This will depend on your technical background. If you have a technical or science degree, then that will drive you more down the Patent side of things because you need that scientific background to be a Patent attorney.

If you’re leaning towards a law degree, then the Trade Marks area will be the right path for you.

Q: What skills would you say anyone wanting to work in IP should possess?

Have passion for what you're doingYou’ve got to have passion for what you’re doing. You’ve got to be self-motivated. You’ve got to be forward-thinking. You’ve got to have good communication skills. You’ve got to be prepared to work hard because the qualification route is demanding. The role is demanding. There’s often quite a lot of stress involved. So, you have to be prepared to work very hard and to meet the demands of the client.

Q: Is the best route to join an IP company straight after graduating – or are there alternatives?

Usually, the best route is to join after completing your degree. But everyone is different and it might be that you have some in-house experience in a technology company in a slightly different role and then decide to move into IP. What’s critical is getting on-the-job training, this is the key to unlocking your career.

Another route into IP is to start as a paralegal initially, either on the Patent or Trade Mark side. This way, you can get a very strong grounding in the procedural aspects and then, if you’ve got a degree, you can move on to attorney training.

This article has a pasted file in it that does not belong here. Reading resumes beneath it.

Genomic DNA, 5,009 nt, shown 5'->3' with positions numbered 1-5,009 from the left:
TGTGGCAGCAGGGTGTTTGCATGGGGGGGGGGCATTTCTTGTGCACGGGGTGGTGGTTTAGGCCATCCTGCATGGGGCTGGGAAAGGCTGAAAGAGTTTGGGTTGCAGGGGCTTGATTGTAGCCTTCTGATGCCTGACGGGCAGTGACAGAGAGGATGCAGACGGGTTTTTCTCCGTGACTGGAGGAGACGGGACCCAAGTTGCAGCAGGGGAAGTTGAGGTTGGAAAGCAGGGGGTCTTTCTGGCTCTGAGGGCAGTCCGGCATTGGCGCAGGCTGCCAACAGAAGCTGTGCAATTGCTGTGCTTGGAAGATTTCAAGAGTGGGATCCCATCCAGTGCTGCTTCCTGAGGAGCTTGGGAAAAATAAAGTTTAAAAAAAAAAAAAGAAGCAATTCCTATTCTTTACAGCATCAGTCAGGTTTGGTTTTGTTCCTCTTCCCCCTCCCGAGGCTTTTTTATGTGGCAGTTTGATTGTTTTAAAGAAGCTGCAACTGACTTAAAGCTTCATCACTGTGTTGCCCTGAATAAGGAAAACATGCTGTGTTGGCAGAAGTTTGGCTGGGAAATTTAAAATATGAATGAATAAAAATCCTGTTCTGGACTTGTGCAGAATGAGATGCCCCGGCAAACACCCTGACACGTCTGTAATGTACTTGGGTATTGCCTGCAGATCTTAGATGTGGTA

Q: Is there a particular sort of person who is drawn to a career in IP?

There’s a huge diversity of people. But generally, Patent attorneys are very technical and academic, and look at things in minute detail.

These traits are less necessary as a Trade Mark attorney, because they don’t have to have that specialism – in a typical day they could be working in everything from clothing or a hi-tech product through to teaching or training. If you like, it’s the softer side of IP!

Q: What do you like best about your job?

Diversity. Every day is different, something different is happening. I really like seeing start-up clients, watching them grow here in the UK and then expand abroad, and being part of that journey. It could be for many years. You understand their business and you travel with them. So, you feel like it’s a real partnership with the client.

Q: What would you say to people considering joining Albright IP?

I think the huge advantage at Albright IP is the exposure you will get to a very wide breadth of tasks.

Diversity, every day is different

In many companies, you’ll likely be in a role where you’re doing the same repetitive task again and again. Here, in most cases, everybody gets a crack at everything, under the guidance of their partner or director. It means you get exposure to so many different types of work and client. For somebody who’s coming into the profession, that experience and opportunity is second to none.

In many cases, the senior managers are working in the same room as trainees or paralegals. So, they’re hearing what’s going on, they’re absorbing all the time. We have an open-door policy and encourage people to come and talk to us, and it’s a very interactive experience.

It all adds up to a brilliant learning curve for new starters and those on their qualification journeys alike.

Katie Oliver is Trade Marks Director and a Chartered British Trade Mark Attorney at Albright IP.

The Albright IP vacancies page for careers with us is here.